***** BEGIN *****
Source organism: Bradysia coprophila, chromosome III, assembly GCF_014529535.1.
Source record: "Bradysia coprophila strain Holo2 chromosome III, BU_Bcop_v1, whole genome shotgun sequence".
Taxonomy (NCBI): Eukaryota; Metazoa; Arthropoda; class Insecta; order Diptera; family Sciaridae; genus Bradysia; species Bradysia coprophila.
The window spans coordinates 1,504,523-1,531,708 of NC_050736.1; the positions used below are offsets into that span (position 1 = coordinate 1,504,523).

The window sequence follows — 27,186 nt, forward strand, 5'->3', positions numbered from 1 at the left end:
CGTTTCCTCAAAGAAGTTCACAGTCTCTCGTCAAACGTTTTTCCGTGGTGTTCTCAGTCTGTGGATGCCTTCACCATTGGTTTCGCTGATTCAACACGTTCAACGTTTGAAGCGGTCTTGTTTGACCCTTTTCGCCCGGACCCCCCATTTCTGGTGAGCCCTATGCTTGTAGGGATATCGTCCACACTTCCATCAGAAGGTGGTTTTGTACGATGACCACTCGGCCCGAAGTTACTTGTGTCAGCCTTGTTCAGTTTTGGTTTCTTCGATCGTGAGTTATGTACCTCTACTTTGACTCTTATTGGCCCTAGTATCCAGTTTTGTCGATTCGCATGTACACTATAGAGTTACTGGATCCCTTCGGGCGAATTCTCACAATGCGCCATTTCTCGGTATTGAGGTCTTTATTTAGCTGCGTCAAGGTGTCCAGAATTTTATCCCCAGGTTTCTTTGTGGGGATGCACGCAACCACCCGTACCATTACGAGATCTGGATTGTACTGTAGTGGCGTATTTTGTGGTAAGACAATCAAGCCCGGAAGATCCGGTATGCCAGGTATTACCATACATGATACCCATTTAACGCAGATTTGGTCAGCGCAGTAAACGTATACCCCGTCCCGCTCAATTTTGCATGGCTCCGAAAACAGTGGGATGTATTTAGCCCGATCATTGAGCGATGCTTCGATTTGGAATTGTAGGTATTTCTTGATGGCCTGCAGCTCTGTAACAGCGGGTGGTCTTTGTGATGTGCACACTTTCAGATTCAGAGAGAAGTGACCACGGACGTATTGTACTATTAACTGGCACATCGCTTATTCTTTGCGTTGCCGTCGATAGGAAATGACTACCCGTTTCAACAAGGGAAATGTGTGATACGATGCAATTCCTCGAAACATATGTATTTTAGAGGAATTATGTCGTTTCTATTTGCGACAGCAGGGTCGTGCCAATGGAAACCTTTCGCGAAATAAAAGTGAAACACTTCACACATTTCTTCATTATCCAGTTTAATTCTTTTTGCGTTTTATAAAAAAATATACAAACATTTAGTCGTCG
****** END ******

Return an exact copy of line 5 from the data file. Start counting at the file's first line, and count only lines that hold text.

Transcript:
The window sequence follows — 27,186 nt, forward strand, 5'->3', positions numbered from 1 at the left end: